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Shear stress direction and the velocity gradient

  1. Feb 6, 2019 #1
    1)In a flowing fluid in laminar fashion we know that it flows in planes which slides over each other, Lets take a fluid element (cylindrical) in a pipe(Radius=R) the resistive force is (stress)(cross section area of cylinder with radius 'r') acting in backward direction, now if I take Flow between two parallel fixed plates and I take a element(cubical with thickness dy and depth (inside screen) to be unity we see that the direction of stress on the top and bottom face of element is opposite. How we are determining the direction of the stress?
    2)lets take a fluid slab in a pipe (flowing fluid in it), the difference in velocity of top and bottom plane of slab is du and thickness between them is dy , then we know stress= (viscocity) (du/dy), what does this stress mean and where this stress is acting , on top of slab or bottom of slab , in forward or backward direction?
    3d50fcce-3b17-4277-b532-0f96aec6c9bd.jpg cf647cd2-ad6f-456d-a293-9913aa8b50f3.jpg
     
  2. jcsd
  3. Feb 6, 2019 #2
    Are you asking about a radial shell of fluid situated between r and ##r+\delta r##, and are you asking about the shear stresses on the fluid within the shell at these inner and outer surfaces?
     
  4. Feb 6, 2019 #3
    Umm no sir this is not the case , but I think understanding what you are telling can make me understand what Im asking.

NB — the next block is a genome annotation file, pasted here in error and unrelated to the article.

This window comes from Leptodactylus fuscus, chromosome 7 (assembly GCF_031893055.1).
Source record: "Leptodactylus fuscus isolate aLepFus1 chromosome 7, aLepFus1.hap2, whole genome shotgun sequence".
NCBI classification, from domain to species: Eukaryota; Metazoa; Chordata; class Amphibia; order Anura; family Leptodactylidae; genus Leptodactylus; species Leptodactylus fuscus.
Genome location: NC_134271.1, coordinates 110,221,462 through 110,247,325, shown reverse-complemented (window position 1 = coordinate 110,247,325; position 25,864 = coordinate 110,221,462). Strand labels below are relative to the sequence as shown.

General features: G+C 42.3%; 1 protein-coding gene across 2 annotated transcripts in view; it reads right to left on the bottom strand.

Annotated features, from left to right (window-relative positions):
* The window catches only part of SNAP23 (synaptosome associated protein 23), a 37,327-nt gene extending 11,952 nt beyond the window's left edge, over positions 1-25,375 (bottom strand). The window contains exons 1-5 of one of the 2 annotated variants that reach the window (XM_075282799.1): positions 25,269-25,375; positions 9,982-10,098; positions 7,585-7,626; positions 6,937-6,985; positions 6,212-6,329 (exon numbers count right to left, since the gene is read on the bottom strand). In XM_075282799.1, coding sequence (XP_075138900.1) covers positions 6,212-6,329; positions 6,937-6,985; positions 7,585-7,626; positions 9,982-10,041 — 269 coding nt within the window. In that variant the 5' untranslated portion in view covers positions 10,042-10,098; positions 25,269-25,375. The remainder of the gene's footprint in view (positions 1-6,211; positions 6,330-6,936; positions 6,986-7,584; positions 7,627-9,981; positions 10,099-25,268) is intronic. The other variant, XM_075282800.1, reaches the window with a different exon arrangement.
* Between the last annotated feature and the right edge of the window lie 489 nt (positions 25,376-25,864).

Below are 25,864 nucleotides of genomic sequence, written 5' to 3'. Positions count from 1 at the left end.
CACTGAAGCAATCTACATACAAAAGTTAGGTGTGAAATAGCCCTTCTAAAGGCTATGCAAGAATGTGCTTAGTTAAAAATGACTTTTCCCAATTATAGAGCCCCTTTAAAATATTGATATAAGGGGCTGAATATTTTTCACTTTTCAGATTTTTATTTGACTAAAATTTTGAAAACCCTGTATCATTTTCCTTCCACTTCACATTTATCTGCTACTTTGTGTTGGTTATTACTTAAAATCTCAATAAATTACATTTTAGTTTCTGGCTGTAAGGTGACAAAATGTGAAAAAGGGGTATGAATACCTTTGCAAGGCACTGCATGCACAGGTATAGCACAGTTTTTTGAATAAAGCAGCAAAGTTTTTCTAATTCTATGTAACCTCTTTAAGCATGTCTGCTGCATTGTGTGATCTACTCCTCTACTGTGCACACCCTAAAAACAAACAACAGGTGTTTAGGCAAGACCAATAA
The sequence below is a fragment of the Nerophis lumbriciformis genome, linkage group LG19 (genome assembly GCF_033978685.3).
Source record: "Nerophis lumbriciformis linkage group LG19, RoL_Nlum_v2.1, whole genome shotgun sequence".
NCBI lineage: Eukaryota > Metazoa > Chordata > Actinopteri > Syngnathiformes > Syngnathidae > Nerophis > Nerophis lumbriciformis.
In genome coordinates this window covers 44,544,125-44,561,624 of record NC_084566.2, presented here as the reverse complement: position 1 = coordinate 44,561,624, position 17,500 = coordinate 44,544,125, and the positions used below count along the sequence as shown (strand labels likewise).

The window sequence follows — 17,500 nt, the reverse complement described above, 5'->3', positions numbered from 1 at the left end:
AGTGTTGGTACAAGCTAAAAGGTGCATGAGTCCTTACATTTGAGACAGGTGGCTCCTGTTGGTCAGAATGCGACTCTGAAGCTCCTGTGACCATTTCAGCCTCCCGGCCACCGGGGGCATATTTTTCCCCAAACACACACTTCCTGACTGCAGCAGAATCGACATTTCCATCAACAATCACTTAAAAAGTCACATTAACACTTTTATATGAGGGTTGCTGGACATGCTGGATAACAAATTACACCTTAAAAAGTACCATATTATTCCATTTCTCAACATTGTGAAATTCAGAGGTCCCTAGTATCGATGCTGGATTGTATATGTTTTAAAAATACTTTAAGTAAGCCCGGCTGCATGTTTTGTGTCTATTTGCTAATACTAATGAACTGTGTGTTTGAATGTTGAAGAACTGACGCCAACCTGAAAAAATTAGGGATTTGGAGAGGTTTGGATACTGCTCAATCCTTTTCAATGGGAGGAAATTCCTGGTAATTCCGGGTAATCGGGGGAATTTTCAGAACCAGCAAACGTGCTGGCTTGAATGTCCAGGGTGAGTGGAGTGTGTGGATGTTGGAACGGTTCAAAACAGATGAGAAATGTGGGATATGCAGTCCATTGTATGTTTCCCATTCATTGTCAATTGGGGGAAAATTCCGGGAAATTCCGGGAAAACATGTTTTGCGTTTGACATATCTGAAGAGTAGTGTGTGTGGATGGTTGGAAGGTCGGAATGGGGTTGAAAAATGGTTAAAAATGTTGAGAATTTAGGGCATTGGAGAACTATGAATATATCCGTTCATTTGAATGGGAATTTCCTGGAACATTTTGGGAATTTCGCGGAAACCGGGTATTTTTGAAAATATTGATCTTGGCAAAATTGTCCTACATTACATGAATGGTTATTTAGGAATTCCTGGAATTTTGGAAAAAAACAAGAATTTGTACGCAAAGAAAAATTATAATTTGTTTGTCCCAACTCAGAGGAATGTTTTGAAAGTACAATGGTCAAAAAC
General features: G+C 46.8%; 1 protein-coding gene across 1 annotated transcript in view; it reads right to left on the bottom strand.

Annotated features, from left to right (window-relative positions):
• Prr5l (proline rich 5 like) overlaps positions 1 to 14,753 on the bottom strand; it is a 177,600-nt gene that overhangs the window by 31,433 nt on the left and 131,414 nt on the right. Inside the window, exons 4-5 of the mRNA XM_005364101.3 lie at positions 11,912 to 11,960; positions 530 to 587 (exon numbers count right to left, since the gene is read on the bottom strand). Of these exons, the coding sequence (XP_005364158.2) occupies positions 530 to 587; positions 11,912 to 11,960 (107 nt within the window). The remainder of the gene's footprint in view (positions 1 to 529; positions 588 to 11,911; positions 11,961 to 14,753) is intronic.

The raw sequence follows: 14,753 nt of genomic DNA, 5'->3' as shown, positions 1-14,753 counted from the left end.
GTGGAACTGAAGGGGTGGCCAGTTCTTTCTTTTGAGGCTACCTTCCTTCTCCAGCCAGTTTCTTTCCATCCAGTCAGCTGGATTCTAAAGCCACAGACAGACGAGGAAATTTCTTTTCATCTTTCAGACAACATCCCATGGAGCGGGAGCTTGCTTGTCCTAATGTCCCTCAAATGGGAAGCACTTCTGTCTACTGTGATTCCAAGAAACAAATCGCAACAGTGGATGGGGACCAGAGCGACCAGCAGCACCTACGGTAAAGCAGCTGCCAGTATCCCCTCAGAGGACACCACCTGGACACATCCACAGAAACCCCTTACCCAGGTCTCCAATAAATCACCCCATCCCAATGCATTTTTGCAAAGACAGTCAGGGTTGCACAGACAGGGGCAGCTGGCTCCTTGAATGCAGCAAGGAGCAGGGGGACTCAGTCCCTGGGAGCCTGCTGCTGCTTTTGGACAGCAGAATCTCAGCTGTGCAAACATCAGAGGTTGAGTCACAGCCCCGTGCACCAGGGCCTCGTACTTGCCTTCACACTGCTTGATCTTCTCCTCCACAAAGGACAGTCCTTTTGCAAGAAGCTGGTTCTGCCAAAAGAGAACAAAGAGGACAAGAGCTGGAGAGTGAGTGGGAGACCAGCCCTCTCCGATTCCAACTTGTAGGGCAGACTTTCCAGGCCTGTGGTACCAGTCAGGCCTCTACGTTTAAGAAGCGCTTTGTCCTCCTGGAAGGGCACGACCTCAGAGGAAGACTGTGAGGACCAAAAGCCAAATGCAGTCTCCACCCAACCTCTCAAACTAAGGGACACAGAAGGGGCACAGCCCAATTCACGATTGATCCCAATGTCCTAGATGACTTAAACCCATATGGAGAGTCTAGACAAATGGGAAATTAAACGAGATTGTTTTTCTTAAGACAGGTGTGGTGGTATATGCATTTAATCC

5. Feb 6, 2019 #4
    Well, at ##r+\delta r##, the shear stress exerted by the fluid at larger radii on the fluid in the shell is given by:
    $$\mu\frac{dv}{dr}\mathbf{i_z}$$where v is the axial velocity and ##\mathbf{i_z}## is a unit vector in the positive axial direction (flow direction). Since the fluid at radial locations greater than ##r+\delta r## is traveling slower than at radial location ##r+\delta r##, dv/dr is negative. This means that shear stress at this surface is in the negative axial direction. The fluid at greater radii are acting to slow down the fluid in the shell.

    At radial location r (the inner surface of the shell), the shear stress exerted by the fluid at lesser radii on the fluid in the shell is given by:
    $$\mu\frac{dv}{dr}(-\mathbf{i_z})$$. Since dv/dr is negative, this means that the shear stress at this surface is in the positive axial direction. The fluid at lesser radii are acting to speed up the fluid in the shell.
     
  6. Feb 6, 2019 #5
    why the unit vector in second expression is negative?And the stress at r+dr, why we are only taking the effects of fluid which are greater than r+dr , cant the fluid inside also going to apply stress on it?
     
  7. Feb 6, 2019 #6
    I'll answer your 2nd question first. We are doing a force balance on the fluid within the shell (like we did on rigid bodies in freshman physics). So we only include externally applied forces on the free body.

    Your first question is a little more difficult to answer. It follows from the so-called Cauchy stress relationship which enables one to use the stress tensor to determine the stress on a surface of arbitrary orientation, exerted by the material on a specified side of the surface. Please google Cauchy stress relationship (aka Cauchy's Law), and see if you can follow what they are saying. I'll try to help if you have problems.
     
    Last edited: Feb 6, 2019